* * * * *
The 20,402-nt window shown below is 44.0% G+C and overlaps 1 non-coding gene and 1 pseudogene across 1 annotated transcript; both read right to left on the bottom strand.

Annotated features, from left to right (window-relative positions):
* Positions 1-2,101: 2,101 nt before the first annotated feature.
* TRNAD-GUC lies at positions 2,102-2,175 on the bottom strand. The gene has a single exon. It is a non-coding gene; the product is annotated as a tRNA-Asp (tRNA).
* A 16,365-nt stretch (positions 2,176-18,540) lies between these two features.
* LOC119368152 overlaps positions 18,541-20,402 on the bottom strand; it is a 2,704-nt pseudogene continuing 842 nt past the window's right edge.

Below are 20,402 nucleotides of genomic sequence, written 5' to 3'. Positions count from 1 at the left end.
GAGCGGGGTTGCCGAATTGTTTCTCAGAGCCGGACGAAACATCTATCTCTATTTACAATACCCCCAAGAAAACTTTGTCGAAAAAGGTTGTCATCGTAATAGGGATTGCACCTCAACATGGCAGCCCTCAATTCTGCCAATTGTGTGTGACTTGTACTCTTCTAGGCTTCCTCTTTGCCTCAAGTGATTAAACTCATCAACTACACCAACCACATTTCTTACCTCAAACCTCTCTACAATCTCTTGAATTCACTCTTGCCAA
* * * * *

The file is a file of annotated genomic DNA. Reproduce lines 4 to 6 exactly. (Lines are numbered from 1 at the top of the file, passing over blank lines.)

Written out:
* TRNAD-GUC lies at positions 2,102-2,175 on the bottom strand. The gene has a single exon. It is a non-coding gene; the product is annotated as a tRNA-Asp (tRNA).
* A 16,365-nt stretch (positions 2,176-18,540) lies between these two features.
* LOC119368152 overlaps positions 18,541-20,402 on the bottom strand; it is a 2,704-nt pseudogene continuing 842 nt past the window's right edge.